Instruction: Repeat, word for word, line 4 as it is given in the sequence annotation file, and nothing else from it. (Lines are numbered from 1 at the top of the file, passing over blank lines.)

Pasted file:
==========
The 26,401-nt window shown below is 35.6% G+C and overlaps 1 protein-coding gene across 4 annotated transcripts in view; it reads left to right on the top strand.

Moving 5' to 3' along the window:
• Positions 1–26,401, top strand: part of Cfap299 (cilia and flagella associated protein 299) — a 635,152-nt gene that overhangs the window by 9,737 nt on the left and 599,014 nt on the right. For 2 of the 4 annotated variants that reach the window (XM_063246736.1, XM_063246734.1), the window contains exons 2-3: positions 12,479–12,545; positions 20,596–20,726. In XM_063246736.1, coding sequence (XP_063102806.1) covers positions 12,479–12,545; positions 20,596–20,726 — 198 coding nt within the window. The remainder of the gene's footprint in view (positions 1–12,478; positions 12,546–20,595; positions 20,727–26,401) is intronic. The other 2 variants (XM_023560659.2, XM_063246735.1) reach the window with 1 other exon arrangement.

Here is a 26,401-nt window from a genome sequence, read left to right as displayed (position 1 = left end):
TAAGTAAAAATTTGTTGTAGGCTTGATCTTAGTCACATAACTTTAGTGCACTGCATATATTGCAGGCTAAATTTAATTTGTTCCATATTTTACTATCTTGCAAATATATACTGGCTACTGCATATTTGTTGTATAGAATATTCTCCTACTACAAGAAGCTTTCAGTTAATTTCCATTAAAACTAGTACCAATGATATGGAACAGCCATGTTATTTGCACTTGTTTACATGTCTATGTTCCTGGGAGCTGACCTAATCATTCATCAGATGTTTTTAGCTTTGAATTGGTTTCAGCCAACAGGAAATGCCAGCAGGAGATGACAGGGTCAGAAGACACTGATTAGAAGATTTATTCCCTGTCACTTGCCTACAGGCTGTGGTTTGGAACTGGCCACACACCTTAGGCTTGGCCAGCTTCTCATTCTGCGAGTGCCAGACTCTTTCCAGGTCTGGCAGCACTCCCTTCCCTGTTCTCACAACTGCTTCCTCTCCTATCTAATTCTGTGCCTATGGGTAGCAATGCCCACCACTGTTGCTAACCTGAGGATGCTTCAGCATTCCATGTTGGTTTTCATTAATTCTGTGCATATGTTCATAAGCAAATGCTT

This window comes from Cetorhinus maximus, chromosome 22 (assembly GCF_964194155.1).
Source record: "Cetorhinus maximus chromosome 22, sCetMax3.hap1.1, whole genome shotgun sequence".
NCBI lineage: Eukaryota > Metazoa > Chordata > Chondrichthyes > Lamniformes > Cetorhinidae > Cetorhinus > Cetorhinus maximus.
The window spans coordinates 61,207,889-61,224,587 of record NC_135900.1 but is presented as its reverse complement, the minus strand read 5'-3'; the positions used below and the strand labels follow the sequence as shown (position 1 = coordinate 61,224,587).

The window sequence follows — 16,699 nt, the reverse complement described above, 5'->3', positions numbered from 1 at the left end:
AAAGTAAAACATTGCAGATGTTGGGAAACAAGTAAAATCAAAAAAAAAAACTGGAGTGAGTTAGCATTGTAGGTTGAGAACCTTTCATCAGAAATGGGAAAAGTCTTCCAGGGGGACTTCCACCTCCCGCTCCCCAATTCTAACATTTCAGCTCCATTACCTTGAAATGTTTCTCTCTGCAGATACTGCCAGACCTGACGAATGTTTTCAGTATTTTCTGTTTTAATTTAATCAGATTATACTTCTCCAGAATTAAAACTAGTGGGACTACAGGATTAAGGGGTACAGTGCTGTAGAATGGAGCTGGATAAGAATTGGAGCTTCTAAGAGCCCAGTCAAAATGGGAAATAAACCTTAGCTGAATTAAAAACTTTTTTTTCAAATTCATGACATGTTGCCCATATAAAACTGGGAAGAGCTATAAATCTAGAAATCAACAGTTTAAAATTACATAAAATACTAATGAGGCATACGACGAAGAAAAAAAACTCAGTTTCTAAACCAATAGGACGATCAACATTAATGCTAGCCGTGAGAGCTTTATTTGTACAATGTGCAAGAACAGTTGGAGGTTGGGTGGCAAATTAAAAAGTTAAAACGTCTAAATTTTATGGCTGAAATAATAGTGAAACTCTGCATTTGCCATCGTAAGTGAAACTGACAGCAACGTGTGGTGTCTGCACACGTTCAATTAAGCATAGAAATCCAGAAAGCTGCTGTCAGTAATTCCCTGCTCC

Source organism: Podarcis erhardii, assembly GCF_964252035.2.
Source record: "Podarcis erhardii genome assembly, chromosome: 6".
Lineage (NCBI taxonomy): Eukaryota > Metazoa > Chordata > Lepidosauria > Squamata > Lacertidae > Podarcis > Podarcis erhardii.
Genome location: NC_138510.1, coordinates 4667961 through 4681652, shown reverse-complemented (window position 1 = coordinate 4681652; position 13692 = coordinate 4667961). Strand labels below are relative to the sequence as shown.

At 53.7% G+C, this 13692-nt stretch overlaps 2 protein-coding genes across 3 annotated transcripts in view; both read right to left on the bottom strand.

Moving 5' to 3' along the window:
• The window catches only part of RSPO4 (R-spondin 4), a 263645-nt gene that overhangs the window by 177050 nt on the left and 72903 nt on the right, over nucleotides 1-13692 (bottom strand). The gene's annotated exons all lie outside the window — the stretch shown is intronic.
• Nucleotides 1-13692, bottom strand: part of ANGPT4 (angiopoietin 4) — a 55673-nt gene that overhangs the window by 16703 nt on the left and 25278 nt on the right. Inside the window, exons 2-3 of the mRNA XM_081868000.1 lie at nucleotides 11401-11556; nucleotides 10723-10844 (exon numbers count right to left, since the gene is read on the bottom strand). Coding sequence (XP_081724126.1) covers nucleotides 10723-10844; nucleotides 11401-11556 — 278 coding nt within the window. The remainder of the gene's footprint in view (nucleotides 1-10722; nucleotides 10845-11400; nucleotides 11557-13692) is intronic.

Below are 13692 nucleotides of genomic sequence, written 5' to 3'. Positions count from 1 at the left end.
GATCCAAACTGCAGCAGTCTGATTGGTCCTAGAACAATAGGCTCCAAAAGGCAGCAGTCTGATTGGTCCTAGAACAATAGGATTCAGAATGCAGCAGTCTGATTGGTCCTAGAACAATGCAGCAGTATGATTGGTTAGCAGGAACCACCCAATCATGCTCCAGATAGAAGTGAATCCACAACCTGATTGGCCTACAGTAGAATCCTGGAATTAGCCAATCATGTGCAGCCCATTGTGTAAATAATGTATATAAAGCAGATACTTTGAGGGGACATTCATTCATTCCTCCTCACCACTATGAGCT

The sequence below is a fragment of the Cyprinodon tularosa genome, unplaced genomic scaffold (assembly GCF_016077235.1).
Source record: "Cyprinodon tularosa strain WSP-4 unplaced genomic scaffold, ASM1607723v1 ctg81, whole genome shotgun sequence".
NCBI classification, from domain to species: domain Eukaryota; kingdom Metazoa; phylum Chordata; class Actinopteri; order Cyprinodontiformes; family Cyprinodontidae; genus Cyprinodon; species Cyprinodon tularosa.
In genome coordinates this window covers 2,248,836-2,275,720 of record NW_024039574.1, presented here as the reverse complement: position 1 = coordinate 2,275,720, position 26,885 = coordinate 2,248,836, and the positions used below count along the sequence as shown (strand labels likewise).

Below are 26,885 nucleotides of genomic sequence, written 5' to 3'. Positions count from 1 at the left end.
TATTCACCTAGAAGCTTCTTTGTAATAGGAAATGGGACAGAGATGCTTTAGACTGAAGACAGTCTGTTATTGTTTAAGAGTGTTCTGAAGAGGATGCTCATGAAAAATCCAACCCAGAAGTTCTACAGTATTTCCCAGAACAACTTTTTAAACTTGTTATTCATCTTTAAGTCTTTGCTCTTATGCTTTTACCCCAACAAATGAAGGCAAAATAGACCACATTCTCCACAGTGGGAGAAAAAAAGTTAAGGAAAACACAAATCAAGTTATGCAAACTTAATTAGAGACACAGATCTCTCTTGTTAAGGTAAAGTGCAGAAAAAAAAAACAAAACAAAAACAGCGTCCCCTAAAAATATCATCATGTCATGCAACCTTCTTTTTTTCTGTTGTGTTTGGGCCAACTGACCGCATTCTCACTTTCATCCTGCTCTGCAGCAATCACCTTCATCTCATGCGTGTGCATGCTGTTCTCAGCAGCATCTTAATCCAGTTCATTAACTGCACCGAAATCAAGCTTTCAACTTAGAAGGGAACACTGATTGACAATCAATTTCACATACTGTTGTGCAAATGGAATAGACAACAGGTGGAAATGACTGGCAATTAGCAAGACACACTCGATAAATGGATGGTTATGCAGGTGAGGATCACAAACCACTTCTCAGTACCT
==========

Here is a 26,401-nt window from a genome sequence, read left to right as displayed (position 1 = left end):